Glitch Delays Rollout of NASA's New Rocket
A faulty part in the steering system for NASA's new Ares I-X rocket has delayed the booster's trek to its Florida launch pad by at least a day as engineers work to fix the glitch.
The rocket, a suborbital version of NASA's new Ares I booster designed to launch astronauts into orbit and ultimately back to the moon, was slated to roll out to Launch Pad 39B at the Kennedy Space Center Monday for a planned Oct. 27 test launch. But a malfunctioning hydraulics component at the base of the towering, 327-foot (100-meter) tall rocket has stalled that plan, NASA spokesperson George Diller told SPACE.com.
"It's at least a day [of delay], but it's still kind of a developing story," Diller said. "We'll have to see how things go for us."
It is not yet clear if the glitch could threaten the Ares I-X launch date, which NASA moved up from an Oct. 31 target earlier this month since work crews were ahead of schedule. Engineers are expected to replace the faulty component, called a hydraulic accumulator, on the aft skirt of the Ares I-X rocket's first stage and test its replacement over the next day or so, Diller said.
"It's associated with the steering and stabilization of the rocket during flight," Diller said of the faulty hardware. A similar glitch occurred on one of the solid rocket boosters for NASA's STS-117 shuttle mission in 2007 and also required repairs, he added.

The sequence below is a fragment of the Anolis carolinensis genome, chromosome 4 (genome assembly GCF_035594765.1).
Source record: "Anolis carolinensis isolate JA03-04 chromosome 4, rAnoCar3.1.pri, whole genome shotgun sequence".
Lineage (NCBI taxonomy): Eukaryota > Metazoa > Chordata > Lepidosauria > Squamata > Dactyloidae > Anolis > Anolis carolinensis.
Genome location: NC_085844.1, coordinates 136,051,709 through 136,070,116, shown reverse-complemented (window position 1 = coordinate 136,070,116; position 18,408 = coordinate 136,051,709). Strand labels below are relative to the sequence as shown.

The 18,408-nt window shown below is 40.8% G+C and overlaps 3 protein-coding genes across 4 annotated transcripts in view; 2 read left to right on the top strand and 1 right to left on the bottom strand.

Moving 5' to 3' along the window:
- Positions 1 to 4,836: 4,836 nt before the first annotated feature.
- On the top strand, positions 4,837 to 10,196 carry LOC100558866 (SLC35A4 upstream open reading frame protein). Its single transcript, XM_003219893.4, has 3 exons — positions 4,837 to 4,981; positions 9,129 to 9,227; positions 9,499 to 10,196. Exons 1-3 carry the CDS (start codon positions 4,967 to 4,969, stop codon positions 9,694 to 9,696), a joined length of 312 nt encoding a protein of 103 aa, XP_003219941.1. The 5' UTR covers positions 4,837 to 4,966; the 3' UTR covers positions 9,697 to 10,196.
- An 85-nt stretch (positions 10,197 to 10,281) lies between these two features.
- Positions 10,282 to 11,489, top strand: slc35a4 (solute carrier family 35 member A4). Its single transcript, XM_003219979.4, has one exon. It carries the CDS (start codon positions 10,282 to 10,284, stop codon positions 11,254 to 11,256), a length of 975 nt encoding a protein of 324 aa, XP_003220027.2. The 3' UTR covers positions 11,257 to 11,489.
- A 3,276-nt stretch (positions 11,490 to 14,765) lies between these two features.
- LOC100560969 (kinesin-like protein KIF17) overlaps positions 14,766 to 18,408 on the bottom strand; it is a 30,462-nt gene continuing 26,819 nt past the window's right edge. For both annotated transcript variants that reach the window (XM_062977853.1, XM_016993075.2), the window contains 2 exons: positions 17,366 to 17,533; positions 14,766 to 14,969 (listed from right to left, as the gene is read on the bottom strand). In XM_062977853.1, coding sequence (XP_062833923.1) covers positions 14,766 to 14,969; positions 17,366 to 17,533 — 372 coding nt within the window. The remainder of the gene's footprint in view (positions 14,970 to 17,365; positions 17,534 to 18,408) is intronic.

NASA's Ares I-X rocket is a demonstration version of the full, two-stage Ares I booster, which NASA plans to use to launch its Orion spacecraft — a capsule-based vehicle slated to replace the agency's aging space shuttle fleet. NASA's three space shuttles — Discovery, Atlantis and Endeavour — are due to retire once the International Space Station is completed in the next year or so.
The Ares I uses a giant, five-segment solid rocket booster for its first stage that is similar to the four-segment versions used to help launch NASA shuttles. It is built to be reusable and parachute back to Earth to be recovered in the Atlantic Ocean after liftoff. The second stage is liquid-fueled and not reusable and is designed to ferry its Orion capsule to orbit.
For the Ares I-X launch, NASA will fly a four-segment first stage that includes a dummy fifth segment. The booster's second stage, Orion capsule and launch abort system are all mock-ups and will be dumped into the ocean after stage separation just over two minutes into the flight. Mission managers have said the flight will demonstrate the Ares I rocket concept and shakedown ground preparations procedures.
Currently, NASA only has two days — Oct. 27 and Oct. 28 — and try to launch the Ares I-X mission before standing down due to the unavailability of the Eastern Range it shares for launches with the nearby Cape Canaveral Air Force Station and United States military.
Diller said that it may be possible to delay the Ares I-X rocket's rollout to Pad 39B by one day and still make the Oct. 27 target. But any more delays could prove problematic.
"But it's still too early to tell," Diller said.